Wednesday, October 14, 2009

Living a Liturgical Life in Hungary

Within Hungary, near Budapest, there are some faithful Catholics who form part of a group, the Capitulum Laicorum Sancti Michaelis Archangeli. They are often seen serving the usus antiquior Masses that we feature from Hungary, they are closely associated with Professor Laszlo Dobszay, and they are also often seen in a choral capacity within the sacred liturgy. (To my knowledge as well, they function within the context of both forms of the Roman liturgy.) Indeed, I have had the opportunity to meet a number of them last year in Budapest and they have a great love for the Church and for her liturgical life.

A few weeks ago, this lay chapter of St. Michael the Archangel welcomed three new members with a brief ceremony.

As they note on their blog, the brief ceremony of clothing was then followed by singing of the Divine Office, specifically Matins and Lauds.

It is for reason of this incorporation of the Divine Office (and knowing this particular group, I should imagine it was also chanted) that I wished to highlight this event and group, in the hope of encouraging others to do likewise.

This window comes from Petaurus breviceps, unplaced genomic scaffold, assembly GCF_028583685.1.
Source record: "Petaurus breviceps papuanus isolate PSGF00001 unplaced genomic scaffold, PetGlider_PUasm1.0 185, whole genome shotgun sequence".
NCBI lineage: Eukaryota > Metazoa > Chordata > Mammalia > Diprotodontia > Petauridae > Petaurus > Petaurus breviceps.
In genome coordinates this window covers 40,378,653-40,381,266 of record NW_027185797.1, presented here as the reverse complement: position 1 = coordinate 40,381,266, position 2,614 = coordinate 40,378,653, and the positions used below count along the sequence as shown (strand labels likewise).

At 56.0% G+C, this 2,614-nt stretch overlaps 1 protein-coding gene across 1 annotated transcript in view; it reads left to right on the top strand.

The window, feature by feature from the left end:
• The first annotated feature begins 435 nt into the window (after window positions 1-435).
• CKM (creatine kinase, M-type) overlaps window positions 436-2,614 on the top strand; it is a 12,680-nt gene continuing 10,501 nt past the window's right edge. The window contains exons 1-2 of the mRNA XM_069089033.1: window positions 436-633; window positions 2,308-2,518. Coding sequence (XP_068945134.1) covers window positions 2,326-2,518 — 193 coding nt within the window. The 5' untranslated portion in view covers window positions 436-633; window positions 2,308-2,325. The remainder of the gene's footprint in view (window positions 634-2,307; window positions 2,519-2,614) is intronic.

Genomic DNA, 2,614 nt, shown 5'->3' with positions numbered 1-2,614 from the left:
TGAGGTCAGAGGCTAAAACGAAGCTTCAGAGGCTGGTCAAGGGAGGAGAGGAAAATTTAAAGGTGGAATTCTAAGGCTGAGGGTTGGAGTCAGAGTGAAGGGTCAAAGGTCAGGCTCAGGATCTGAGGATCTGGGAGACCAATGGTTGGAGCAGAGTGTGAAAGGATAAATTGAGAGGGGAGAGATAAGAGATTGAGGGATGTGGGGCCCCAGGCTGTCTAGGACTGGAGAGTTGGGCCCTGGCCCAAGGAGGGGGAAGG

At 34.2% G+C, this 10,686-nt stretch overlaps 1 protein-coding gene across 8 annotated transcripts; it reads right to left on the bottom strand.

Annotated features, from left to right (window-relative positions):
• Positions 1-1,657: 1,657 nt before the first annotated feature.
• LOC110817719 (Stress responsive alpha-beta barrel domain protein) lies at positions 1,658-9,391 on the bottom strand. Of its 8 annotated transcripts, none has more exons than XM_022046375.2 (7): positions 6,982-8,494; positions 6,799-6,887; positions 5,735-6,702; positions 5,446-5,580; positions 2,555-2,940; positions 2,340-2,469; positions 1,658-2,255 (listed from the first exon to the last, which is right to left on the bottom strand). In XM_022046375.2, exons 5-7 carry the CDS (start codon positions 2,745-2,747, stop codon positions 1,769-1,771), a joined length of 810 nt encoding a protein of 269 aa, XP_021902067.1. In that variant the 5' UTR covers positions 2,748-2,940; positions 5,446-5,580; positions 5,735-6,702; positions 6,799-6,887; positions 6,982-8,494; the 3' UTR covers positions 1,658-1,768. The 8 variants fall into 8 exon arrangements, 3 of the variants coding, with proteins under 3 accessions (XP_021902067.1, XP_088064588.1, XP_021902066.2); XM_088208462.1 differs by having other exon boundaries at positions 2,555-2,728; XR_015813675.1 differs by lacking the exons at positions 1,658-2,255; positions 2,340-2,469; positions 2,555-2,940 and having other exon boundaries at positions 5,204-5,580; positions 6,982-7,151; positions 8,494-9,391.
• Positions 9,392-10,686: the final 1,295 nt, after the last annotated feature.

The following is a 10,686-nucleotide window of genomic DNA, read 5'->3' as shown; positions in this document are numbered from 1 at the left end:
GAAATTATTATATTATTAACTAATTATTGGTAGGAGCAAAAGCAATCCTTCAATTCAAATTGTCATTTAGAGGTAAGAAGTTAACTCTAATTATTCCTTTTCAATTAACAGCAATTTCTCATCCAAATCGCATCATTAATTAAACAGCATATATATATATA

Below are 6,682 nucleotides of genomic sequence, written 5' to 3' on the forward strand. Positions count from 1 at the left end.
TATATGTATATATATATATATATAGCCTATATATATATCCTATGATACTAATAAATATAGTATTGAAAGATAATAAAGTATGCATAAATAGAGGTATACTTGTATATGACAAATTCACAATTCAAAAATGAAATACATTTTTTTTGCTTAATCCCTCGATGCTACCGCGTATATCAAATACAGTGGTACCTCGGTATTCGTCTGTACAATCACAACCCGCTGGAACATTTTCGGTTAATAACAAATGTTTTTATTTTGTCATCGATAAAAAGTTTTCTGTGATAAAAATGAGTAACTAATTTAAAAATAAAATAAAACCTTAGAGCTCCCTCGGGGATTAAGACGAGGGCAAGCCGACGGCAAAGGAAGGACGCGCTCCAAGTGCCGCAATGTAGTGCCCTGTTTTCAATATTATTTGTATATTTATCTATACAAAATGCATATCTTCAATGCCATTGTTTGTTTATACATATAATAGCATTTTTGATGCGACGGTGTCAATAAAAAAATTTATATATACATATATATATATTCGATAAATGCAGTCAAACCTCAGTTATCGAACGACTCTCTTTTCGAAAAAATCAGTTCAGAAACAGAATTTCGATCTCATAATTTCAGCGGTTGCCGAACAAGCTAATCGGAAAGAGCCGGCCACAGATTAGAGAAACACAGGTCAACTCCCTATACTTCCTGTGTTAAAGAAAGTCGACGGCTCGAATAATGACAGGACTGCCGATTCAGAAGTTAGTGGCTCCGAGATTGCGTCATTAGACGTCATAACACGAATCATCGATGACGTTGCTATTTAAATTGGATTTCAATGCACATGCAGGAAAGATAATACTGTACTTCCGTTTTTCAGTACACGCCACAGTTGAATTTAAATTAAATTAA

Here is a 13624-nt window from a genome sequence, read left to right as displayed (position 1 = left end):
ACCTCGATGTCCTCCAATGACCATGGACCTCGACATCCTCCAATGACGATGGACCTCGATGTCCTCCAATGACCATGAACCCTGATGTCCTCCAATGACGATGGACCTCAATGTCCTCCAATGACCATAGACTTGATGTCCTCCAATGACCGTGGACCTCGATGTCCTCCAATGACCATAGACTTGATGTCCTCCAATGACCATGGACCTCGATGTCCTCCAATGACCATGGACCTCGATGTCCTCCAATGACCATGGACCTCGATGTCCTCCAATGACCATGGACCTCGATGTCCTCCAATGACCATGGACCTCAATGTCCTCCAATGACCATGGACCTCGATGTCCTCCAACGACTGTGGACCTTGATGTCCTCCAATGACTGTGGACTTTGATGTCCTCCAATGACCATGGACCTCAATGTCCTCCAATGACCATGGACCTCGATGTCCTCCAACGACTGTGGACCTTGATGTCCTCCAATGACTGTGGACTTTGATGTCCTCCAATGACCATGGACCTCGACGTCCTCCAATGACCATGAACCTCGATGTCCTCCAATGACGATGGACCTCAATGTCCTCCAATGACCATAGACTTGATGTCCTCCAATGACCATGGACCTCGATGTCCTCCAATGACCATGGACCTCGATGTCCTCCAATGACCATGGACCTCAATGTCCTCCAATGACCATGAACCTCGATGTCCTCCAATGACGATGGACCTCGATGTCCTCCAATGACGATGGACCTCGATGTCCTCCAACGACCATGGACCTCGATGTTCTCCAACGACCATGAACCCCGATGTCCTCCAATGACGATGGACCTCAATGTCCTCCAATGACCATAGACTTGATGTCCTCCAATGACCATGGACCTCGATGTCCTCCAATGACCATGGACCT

The recitation (spoken or sung, privately or publicly) of the Divine Office is a practice we should encourage, for it not only binds us closely to the liturgical seasons and calendar of the Church, it binds us to the liturgical life of the Church generally, as well as to the Psalms and to the Sacred Scriptures.

Whether it be in our parish life, our domestic life of prayer, or whether through groups such as these, I hope that may we continue to see it spread, fostered and embraced.

We have often encouraged our pastors to consider adding Sung Vespers to their parish schedules (whether weekly or at least for greater feasts as a beginning), and I would likewise encourage those who have groups as these to consider following the example you see here from the Capitulum Laicorum Sancti Michaelis Archangeli, adopting the recitation of the Divine Office to their group life in some capacity.

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